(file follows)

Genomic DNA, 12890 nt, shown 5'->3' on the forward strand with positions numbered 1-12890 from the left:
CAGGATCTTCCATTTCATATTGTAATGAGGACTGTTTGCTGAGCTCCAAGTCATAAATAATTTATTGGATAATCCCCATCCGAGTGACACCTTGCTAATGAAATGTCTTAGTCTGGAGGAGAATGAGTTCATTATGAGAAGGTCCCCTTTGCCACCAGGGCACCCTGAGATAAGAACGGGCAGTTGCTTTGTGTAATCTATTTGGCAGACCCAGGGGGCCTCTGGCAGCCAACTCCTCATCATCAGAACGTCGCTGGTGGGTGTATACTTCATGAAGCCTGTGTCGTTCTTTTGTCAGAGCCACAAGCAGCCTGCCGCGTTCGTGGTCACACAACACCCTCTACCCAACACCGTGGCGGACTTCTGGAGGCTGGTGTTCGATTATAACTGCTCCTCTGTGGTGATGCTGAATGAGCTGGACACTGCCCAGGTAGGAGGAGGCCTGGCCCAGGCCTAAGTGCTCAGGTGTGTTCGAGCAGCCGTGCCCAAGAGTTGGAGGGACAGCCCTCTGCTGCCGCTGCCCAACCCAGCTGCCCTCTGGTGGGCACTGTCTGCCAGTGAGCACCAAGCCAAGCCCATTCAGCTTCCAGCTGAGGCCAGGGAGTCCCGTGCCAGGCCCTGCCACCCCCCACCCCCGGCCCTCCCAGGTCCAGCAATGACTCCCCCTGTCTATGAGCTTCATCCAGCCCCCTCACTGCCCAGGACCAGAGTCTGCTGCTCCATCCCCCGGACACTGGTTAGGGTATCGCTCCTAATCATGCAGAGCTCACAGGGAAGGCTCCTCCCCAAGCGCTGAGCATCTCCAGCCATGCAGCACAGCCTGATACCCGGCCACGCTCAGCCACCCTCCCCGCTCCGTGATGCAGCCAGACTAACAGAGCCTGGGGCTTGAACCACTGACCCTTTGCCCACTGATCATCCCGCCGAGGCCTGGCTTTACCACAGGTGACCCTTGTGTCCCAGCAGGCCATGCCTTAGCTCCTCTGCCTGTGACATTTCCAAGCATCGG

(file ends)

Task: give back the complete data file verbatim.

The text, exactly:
Genomic DNA, 12890 nt, shown 5'->3' on the forward strand with positions numbered 1-12890 from the left:
CAGGATCTTCCATTTCATATTGTAATGAGGACTGTTTGCTGAGCTCCAAGTCATAAATAATTTATTGGATAATCCCCATCCGAGTGACACCTTGCTAATGAAATGTCTTAGTCTGGAGGAGAATGAGTTCATTATGAGAAGGTCCCCTTTGCCACCAGGGCACCCTGAGATAAGAACGGGCAGTTGCTTTGTGTAATCTATTTGGCAGACCCAGGGGGCCTCTGGCAGCCAACTCCTCATCATCAGAACGTCGCTGGTGGGTGTATACTTCATGAAGCCTGTGTCGTTCTTTTGTCAGAGCCACAAGCAGCCTGCCGCGTTCGTGGTCACACAACACCCTCTACCCAACACCGTGGCGGACTTCTGGAGGCTGGTGTTCGATTATAACTGCTCCTCTGTGGTGATGCTGAATGAGCTGGACACTGCCCAGGTAGGAGGAGGCCTGGCCCAGGCCTAAGTGCTCAGGTGTGTTCGAGCAGCCGTGCCCAAGAGTTGGAGGGACAGCCCTCTGCTGCCGCTGCCCAACCCAGCTGCCCTCTGGTGGGCACTGTCTGCCAGTGAGCACCAAGCCAAGCCCATTCAGCTTCCAGCTGAGGCCAGGGAGTCCCGTGCCAGGCCCTGCCACCCCCCACCCCCGGCCCTCCCAGGTCCAGCAATGACTCCCCCTGTCTATGAGCTTCATCCAGCCCCCTCACTGCCCAGGACCAGAGTCTGCTGCTCCATCCCCCGGACACTGGTTAGGGTATCGCTCCTAATCATGCAGAGCTCACAGGGAAGGCTCCTCCCCAAGCGCTGAGCATCTCCAGCCATGCAGCACAGCCTGATACCCGGCCACGCTCAGCCACCCTCCCCGCTCCGTGATGCAGCCAGACTAACAGAGCCTGGGGCTTGAACCACTGACCCTTTGCCCACTGATCATCCCGCCGAGGCCTGGCTTTACCACAGGTGACCCTTGTGTCCCAGCAGGCCATGCCTTAGCTCCTCTGCCTGTGACATTTCCAAGCATCGG